09 10

September 2015

New VP
Science Pavillion

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Launch of the 2015-16 Hackney University Extension programme

The 2015-16 Hackney University Extension programme has just been launched at BSix.

HUE Programme 2015-16

This year’s programme brings together seven schools and colleges from Hackney and fifteen universities from across the UK. Since its beginnings in 2007, the Hackney University Extension has experienced significant development and expansion. The programme for this academic year offers students the chance to participate in sixteen academic courses in the Autumn and Spring Terms. Laura Macbeth, one of BSix’s Learning Beyond the Classroom Coordinators, says: ‘I’m really excited about the programme this year. We’ve made some real improvements to last year’s activities, and have engaged with a number of new universities, particularly King’s College London and the University of Warwick. I’m from a Performing Arts background, so it’s great to have a new HUE course in Drama to offer to the students. This is being run jointly by the Royal Central School of Speech and Drama and Guildhall School of Music and Drama. Both institutions are really prestigious and it will be a great experience for Hackney students to have some exposure to their teaching and the way they work.’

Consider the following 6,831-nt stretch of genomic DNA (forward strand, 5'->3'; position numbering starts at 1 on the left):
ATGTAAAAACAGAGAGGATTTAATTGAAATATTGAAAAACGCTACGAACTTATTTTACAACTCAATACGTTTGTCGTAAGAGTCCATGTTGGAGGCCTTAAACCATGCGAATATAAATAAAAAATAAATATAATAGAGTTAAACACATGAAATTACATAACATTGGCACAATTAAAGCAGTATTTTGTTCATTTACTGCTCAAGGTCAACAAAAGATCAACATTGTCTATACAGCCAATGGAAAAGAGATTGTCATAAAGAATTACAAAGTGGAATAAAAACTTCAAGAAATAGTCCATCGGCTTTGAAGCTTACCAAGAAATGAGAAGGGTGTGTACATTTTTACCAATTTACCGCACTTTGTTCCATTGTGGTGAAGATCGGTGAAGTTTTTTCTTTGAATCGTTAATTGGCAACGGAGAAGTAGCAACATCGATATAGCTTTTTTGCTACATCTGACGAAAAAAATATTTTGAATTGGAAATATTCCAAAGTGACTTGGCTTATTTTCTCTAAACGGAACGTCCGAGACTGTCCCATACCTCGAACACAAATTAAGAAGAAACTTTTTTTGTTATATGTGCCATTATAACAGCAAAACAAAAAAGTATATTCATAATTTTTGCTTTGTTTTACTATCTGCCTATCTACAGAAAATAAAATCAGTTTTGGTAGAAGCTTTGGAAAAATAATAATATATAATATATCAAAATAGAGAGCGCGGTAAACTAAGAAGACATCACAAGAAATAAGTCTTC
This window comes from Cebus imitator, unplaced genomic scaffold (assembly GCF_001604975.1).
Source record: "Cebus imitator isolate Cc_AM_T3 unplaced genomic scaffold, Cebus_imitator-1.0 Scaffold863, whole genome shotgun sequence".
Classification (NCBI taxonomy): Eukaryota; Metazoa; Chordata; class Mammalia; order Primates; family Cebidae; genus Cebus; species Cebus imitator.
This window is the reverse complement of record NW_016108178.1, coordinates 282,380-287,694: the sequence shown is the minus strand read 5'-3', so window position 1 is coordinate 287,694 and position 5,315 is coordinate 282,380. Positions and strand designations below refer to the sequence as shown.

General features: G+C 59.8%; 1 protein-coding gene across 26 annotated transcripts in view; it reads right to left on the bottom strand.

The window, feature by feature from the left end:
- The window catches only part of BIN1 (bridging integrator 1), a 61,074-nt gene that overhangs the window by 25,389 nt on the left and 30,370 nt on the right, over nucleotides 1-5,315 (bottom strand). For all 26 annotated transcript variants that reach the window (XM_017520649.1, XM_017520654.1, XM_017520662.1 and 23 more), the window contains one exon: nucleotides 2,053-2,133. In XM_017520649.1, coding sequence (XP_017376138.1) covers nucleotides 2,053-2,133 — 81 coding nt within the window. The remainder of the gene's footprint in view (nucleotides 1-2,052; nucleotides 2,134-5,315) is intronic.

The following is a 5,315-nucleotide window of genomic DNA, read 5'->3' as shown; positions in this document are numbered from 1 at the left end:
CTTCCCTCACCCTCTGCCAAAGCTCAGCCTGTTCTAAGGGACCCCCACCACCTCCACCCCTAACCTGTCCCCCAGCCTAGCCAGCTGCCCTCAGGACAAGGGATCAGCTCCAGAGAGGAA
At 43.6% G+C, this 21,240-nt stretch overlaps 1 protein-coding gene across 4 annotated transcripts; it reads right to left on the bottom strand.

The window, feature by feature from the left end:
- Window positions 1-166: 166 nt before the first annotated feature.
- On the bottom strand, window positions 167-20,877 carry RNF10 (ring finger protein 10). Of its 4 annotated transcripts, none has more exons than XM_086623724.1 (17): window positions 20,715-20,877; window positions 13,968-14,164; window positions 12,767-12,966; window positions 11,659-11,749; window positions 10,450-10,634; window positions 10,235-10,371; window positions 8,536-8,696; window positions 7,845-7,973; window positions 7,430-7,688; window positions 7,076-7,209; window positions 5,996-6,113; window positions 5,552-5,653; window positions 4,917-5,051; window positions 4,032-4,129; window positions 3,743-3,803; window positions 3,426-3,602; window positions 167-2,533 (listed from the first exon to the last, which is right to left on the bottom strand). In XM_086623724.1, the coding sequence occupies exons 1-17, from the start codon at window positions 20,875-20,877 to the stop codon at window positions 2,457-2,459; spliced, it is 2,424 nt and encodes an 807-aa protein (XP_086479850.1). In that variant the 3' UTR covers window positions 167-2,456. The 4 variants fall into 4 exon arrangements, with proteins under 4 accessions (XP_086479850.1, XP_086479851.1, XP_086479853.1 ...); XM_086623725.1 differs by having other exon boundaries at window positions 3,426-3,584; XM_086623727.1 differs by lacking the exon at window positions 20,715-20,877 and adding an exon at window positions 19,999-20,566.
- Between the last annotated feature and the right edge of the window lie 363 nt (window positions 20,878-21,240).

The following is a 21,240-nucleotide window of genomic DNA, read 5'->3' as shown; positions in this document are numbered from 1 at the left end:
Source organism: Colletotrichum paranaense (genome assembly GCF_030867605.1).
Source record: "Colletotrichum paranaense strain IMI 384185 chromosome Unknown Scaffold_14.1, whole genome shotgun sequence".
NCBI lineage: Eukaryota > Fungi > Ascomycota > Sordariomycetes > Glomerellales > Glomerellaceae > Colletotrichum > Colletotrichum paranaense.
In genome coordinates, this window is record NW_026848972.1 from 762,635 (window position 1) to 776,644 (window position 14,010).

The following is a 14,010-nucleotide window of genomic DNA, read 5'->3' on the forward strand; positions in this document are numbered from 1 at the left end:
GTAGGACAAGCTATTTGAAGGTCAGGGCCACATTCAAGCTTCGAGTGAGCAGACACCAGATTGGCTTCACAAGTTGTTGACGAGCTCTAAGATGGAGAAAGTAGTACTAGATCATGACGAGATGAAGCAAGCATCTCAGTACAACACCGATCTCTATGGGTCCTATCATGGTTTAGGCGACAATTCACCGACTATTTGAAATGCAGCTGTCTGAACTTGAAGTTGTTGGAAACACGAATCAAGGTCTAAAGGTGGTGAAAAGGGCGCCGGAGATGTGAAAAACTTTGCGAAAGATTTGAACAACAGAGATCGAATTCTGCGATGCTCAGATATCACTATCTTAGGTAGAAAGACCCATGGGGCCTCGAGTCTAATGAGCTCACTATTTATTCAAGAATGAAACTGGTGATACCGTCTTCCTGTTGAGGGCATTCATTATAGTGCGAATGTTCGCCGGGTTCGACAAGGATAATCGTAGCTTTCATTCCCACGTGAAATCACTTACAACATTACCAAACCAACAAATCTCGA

BSix is proud to maintain its partnerships with centres of research and subject excellence throughout the Higher Education sector. The 2015-16 programme sees the continued involvement of the University of Oxford, the University of Cambridge, and the University of York. The Hackney University Extension is BSix’s, and Hackney’s, innovative way to engage with the national Widening Participation Agenda. It combines BSix’s comprehensive ethos with the governmental policy recognition that more should be done to ensure that talented students, regardless of their background, can successfully access the very best universities. Peter Claus, Access Fellow at Pembroke College, Oxford, says of the programme: ‘HUE is exactly the kind of thing that schools, colleges, and universities should be doing. It’s a great way to give students an academic experience of undergraduate life and study, and genuinely fosters collaboration between different areas of the education sector. Building programmes and partnerships ensures that Widening Participation provision can be delivered on a sustained, rather than a one-off, basis.’